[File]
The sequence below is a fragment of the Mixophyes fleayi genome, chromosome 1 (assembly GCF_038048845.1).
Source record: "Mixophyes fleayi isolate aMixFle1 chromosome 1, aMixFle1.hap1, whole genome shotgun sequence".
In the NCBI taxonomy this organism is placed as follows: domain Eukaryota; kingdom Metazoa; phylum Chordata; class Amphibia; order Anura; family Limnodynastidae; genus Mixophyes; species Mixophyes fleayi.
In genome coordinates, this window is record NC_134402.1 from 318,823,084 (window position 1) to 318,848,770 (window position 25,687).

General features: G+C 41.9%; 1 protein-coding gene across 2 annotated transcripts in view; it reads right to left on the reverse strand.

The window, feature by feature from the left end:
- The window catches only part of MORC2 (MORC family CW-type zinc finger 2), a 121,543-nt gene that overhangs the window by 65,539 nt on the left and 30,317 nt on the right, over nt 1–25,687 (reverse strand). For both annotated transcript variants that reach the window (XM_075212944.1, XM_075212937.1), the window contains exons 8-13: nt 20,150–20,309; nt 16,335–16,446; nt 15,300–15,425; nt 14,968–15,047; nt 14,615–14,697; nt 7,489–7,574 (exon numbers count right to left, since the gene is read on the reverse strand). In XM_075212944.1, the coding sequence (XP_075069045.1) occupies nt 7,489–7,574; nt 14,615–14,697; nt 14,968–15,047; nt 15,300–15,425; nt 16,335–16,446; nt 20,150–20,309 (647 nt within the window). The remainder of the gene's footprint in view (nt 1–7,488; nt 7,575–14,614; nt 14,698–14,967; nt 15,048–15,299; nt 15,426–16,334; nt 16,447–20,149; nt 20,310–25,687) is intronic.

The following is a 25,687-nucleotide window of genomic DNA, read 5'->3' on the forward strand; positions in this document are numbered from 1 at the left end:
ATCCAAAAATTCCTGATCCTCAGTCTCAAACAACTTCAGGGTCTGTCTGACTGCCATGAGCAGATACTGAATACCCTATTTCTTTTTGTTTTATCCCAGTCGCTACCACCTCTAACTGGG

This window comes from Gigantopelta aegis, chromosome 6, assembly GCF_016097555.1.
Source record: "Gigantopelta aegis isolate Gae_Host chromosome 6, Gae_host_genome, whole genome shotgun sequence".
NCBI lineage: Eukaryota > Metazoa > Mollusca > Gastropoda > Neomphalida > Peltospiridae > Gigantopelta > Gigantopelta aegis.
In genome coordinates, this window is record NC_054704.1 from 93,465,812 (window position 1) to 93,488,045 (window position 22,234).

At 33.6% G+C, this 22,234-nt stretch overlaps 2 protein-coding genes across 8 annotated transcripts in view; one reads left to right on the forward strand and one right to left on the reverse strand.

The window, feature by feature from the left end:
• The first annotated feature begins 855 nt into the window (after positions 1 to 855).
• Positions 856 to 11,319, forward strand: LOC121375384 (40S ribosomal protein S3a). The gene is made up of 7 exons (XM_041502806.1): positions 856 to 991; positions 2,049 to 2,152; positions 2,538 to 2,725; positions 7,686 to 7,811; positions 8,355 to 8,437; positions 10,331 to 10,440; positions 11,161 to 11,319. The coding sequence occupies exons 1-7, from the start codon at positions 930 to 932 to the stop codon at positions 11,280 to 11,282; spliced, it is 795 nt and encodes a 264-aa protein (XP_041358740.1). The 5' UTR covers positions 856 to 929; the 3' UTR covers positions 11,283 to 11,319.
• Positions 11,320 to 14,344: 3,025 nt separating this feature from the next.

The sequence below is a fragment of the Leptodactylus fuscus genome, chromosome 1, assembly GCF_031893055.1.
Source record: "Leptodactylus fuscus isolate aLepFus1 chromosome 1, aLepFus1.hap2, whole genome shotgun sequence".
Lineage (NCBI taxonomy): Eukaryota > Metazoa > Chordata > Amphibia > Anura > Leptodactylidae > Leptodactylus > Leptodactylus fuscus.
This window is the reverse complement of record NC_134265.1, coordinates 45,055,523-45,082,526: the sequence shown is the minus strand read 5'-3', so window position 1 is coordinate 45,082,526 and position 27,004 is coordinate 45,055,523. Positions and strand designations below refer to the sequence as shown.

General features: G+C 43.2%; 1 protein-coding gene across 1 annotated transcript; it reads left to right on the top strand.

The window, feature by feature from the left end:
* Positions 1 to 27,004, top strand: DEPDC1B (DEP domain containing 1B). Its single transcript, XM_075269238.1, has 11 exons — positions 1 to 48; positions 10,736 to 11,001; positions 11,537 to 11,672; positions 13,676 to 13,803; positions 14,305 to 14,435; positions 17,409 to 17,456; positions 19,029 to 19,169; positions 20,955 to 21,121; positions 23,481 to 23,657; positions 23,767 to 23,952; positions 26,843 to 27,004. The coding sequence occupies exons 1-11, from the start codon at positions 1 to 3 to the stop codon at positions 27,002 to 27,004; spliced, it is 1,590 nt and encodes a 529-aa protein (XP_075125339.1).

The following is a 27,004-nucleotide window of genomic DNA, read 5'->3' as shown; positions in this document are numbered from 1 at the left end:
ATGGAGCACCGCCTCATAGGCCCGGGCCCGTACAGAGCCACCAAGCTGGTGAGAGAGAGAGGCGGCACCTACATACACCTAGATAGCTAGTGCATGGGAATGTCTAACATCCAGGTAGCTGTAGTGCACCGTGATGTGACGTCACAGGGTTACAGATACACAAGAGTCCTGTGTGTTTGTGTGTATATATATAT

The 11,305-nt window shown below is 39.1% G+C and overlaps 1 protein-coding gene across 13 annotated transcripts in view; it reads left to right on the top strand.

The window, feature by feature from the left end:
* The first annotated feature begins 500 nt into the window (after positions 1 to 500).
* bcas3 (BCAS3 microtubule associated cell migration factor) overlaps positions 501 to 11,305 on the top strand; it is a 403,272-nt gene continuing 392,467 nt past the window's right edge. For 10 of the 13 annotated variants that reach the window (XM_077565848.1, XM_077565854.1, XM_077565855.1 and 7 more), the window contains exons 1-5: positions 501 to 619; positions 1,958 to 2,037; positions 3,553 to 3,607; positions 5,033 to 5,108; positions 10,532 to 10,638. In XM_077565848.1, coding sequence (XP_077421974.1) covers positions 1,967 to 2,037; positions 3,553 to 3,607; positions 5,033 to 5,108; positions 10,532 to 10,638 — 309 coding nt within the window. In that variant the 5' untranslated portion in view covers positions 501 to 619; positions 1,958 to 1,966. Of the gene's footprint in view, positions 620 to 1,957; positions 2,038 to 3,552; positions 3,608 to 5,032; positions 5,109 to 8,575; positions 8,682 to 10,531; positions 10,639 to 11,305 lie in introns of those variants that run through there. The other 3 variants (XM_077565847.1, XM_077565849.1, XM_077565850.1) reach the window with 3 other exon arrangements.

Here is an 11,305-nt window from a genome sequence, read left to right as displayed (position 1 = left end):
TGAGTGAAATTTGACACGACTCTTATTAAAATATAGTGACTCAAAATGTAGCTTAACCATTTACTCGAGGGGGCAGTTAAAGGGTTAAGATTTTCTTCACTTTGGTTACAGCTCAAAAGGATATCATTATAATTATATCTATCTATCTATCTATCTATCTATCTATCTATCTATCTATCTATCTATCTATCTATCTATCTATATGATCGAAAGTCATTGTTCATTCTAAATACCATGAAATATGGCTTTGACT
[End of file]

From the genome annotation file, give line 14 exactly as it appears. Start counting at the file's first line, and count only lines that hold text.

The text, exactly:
At 33.6% G+C, this 22,234-nt stretch overlaps 2 protein-coding genes across 8 annotated transcripts in view; one reads left to right on the forward strand and one right to left on the reverse strand.